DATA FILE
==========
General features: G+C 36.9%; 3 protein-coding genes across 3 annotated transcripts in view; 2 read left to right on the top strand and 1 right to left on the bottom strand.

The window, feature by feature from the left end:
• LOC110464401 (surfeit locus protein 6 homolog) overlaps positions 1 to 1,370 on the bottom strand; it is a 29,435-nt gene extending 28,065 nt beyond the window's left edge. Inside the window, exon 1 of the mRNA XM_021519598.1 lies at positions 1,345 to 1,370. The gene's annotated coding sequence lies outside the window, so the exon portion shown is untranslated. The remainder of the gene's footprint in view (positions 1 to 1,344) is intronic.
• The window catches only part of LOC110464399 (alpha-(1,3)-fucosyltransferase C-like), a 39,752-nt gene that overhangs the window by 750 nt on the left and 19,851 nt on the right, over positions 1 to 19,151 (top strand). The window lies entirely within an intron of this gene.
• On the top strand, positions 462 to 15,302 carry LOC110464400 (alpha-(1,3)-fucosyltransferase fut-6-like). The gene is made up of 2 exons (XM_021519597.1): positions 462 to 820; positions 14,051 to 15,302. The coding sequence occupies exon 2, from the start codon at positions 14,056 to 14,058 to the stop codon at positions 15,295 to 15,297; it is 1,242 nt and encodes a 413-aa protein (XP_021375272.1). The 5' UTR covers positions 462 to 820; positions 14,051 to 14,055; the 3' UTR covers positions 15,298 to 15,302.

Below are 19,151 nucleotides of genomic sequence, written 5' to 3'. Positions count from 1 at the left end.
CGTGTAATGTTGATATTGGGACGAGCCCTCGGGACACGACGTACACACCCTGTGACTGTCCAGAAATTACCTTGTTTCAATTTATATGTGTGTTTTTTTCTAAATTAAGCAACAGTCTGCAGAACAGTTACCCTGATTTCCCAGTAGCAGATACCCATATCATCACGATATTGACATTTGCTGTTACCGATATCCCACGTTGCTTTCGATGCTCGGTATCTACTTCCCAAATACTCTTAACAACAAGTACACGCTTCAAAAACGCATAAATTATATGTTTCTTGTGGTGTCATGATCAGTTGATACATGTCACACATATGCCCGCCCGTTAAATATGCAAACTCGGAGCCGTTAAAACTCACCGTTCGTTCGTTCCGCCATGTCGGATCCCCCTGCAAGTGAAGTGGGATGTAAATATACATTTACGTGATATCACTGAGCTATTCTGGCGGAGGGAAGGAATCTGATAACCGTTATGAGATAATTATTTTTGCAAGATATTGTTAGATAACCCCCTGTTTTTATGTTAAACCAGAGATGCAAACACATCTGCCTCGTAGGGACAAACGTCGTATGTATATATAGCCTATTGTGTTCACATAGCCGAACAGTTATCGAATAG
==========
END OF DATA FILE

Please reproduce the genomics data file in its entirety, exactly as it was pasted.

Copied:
General features: G+C 36.9%; 3 protein-coding genes across 3 annotated transcripts in view; 2 read left to right on the top strand and 1 right to left on the bottom strand.

The window, feature by feature from the left end:
• LOC110464401 (surfeit locus protein 6 homolog) overlaps positions 1 to 1,370 on the bottom strand; it is a 29,435-nt gene extending 28,065 nt beyond the window's left edge. Inside the window, exon 1 of the mRNA XM_021519598.1 lies at positions 1,345 to 1,370. The gene's annotated coding sequence lies outside the window, so the exon portion shown is untranslated. The remainder of the gene's footprint in view (positions 1 to 1,344) is intronic.
• The window catches only part of LOC110464399 (alpha-(1,3)-fucosyltransferase C-like), a 39,752-nt gene that overhangs the window by 750 nt on the left and 19,851 nt on the right, over positions 1 to 19,151 (top strand). The window lies entirely within an intron of this gene.
• On the top strand, positions 462 to 15,302 carry LOC110464400 (alpha-(1,3)-fucosyltransferase fut-6-like). The gene is made up of 2 exons (XM_021519597.1): positions 462 to 820; positions 14,051 to 15,302. The coding sequence occupies exon 2, from the start codon at positions 14,056 to 14,058 to the stop codon at positions 15,295 to 15,297; it is 1,242 nt and encodes a 413-aa protein (XP_021375272.1). The 5' UTR covers positions 462 to 820; positions 14,051 to 14,055; the 3' UTR covers positions 15,298 to 15,302.

Below are 19,151 nucleotides of genomic sequence, written 5' to 3'. Positions count from 1 at the left end.
CGTGTAATGTTGATATTGGGACGAGCCCTCGGGACACGACGTACACACCCTGTGACTGTCCAGAAATTACCTTGTTTCAATTTATATGTGTGTTTTTTTCTAAATTAAGCAACAGTCTGCAGAACAGTTACCCTGATTTCCCAGTAGCAGATACCCATATCATCACGATATTGACATTTGCTGTTACCGATATCCCACGTTGCTTTCGATGCTCGGTATCTACTTCCCAAATACTCTTAACAACAAGTACACGCTTCAAAAACGCATAAATTATATGTTTCTTGTGGTGTCATGATCAGTTGATACATGTCACACATATGCCCGCCCGTTAAATATGCAAACTCGGAGCCGTTAAAACTCACCGTTCGTTCGTTCCGCCATGTCGGATCCCCCTGCAAGTGAAGTGGGATGTAAATATACATTTACGTGATATCACTGAGCTATTCTGGCGGAGGGAAGGAATCTGATAACCGTTATGAGATAATTATTTTTGCAAGATATTGTTAGATAACCCCCTGTTTTTATGTTAAACCAGAGATGCAAACACATCTGCCTCGTAGGGACAAACGTCGTATGTATATATAGCCTATTGTGTTCACATAGCCGAACAGTTATCGAATAG